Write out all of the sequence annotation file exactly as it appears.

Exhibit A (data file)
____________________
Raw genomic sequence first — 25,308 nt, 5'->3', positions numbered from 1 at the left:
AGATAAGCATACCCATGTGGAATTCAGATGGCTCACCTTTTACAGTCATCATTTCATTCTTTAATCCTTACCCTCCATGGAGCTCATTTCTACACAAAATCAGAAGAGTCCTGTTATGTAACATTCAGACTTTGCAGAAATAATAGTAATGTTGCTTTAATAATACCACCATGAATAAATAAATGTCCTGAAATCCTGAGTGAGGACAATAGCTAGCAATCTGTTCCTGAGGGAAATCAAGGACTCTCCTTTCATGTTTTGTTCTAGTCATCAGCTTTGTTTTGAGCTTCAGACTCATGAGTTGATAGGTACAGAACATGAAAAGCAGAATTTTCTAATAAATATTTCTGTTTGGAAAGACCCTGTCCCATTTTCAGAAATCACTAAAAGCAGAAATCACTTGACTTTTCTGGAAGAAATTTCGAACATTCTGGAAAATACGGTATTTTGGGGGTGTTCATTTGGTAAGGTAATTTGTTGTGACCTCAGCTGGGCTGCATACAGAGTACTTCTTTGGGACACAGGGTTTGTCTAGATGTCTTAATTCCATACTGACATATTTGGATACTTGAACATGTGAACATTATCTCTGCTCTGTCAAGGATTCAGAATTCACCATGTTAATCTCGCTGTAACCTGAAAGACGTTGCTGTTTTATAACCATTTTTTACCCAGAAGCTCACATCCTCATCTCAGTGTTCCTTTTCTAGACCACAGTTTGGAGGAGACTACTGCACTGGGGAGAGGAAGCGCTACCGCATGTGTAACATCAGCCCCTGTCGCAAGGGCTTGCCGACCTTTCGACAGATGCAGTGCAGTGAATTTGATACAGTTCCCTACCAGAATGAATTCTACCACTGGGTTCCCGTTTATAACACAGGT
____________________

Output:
Raw genomic sequence first — 25,308 nt, 5'->3', positions numbered from 1 at the left:
AGATAAGCATACCCATGTGGAATTCAGATGGCTCACCTTTTACAGTCATCATTTCATTCTTTAATCCTTACCCTCCATGGAGCTCATTTCTACACAAAATCAGAAGAGTCCTGTTATGTAACATTCAGACTTTGCAGAAATAATAGTAATGTTGCTTTAATAATACCACCATGAATAAATAAATGTCCTGAAATCCTGAGTGAGGACAATAGCTAGCAATCTGTTCCTGAGGGAAATCAAGGACTCTCCTTTCATGTTTTGTTCTAGTCATCAGCTTTGTTTTGAGCTTCAGACTCATGAGTTGATAGGTACAGAACATGAAAAGCAGAATTTTCTAATAAATATTTCTGTTTGGAAAGACCCTGTCCCATTTTCAGAAATCACTAAAAGCAGAAATCACTTGACTTTTCTGGAAGAAATTTCGAACATTCTGGAAAATACGGTATTTTGGGGGTGTTCATTTGGTAAGGTAATTTGTTGTGACCTCAGCTGGGCTGCATACAGAGTACTTCTTTGGGACACAGGGTTTGTCTAGATGTCTTAATTCCATACTGACATATTTGGATACTTGAACATGTGAACATTATCTCTGCTCTGTCAAGGATTCAGAATTCACCATGTTAATCTCGCTGTAACCTGAAAGACGTTGCTGTTTTATAACCATTTTTTACCCAGAAGCTCACATCCTCATCTCAGTGTTCCTTTTCTAGACCACAGTTTGGAGGAGACTACTGCACTGGGGAGAGGAAGCGCTACCGCATGTGTAACATCAGCCCCTGTCGCAAGGGCTTGCCGACCTTTCGACAGATGCAGTGCAGTGAATTTGATACAGTTCCCTACCAGAATGAATTCTACCACTGGGTTCCCGTTTATAACACAGGT